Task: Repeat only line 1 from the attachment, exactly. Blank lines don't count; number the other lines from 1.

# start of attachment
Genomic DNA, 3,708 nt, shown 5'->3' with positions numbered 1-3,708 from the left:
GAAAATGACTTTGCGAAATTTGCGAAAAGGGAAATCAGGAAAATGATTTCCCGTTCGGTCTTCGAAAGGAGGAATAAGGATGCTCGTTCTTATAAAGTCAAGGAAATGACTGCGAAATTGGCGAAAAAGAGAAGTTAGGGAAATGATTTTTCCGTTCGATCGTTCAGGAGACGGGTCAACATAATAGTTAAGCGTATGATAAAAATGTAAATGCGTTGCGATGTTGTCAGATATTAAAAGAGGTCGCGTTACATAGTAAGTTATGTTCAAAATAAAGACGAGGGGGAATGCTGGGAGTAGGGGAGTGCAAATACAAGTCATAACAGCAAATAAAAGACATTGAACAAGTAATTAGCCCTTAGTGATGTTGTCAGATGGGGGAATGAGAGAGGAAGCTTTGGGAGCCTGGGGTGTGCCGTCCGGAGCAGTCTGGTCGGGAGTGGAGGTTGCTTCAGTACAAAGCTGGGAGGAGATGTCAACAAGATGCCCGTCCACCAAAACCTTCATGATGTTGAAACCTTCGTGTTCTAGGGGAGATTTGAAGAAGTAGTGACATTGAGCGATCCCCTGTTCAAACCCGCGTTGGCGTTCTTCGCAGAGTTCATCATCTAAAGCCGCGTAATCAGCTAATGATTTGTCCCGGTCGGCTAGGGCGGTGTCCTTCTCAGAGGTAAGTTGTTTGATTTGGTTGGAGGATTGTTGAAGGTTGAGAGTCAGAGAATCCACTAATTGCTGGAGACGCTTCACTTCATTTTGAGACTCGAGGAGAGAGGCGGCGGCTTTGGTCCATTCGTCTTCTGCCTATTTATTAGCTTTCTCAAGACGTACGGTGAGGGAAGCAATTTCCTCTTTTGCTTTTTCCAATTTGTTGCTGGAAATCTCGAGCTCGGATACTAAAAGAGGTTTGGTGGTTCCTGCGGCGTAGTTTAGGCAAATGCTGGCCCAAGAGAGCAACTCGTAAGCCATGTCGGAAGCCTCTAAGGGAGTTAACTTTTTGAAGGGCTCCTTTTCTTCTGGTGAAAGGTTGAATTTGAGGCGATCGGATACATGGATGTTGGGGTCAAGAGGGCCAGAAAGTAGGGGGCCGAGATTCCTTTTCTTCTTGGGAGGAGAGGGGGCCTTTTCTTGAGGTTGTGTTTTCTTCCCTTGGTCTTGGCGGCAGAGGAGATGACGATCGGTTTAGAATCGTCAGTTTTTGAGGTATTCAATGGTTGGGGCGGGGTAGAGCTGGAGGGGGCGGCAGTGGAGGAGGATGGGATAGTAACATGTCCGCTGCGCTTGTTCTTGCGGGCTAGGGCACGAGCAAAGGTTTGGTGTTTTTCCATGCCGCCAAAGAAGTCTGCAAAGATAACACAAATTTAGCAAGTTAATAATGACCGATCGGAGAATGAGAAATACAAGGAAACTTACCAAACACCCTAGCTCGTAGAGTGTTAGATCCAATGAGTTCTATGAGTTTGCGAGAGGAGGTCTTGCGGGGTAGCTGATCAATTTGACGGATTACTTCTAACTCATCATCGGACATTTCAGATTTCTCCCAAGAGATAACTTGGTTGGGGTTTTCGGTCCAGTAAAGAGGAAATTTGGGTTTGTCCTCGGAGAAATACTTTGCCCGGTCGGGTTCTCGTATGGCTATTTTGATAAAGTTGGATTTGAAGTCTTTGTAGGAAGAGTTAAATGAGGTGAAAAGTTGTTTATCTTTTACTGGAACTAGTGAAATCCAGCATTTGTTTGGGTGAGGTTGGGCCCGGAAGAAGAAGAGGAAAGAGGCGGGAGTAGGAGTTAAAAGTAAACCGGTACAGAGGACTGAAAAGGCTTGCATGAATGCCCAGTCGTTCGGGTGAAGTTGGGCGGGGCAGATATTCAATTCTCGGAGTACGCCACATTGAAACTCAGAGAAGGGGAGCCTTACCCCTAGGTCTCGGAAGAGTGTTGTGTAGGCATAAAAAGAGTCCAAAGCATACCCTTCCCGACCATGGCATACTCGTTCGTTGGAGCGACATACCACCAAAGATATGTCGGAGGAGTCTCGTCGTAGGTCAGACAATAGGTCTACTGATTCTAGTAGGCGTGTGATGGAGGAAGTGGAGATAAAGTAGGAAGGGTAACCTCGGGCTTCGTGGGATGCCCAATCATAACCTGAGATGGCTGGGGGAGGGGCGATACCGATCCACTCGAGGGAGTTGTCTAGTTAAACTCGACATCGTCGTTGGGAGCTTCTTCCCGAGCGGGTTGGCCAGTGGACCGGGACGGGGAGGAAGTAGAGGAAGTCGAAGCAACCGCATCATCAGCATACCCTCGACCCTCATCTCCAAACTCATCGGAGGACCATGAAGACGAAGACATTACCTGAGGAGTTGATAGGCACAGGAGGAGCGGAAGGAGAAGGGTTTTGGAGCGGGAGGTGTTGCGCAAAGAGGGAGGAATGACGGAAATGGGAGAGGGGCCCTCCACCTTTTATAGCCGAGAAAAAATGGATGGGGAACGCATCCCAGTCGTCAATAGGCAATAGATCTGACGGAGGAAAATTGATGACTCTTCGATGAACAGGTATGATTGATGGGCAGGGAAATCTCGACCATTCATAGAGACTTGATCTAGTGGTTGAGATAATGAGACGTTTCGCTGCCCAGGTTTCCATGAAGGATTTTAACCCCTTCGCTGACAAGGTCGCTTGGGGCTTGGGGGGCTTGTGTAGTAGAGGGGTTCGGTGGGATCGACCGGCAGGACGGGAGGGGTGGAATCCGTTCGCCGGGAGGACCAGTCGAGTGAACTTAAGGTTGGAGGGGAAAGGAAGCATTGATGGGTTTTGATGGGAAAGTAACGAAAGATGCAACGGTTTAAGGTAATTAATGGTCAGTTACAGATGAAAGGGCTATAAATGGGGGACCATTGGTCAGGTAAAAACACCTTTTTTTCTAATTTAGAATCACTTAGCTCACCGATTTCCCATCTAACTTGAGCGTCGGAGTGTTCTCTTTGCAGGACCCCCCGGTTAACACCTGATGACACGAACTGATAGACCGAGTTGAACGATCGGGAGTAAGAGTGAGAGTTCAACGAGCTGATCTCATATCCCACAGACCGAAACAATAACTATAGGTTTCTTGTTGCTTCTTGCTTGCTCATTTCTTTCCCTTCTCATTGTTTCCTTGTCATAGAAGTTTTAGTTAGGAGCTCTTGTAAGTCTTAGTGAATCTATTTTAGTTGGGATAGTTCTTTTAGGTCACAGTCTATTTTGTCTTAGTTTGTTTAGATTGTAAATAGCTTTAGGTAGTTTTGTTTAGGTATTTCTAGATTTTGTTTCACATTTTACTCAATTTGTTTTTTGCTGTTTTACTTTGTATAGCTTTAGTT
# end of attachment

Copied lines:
Genomic DNA, 3,708 nt, shown 5'->3' with positions numbered 1-3,708 from the left: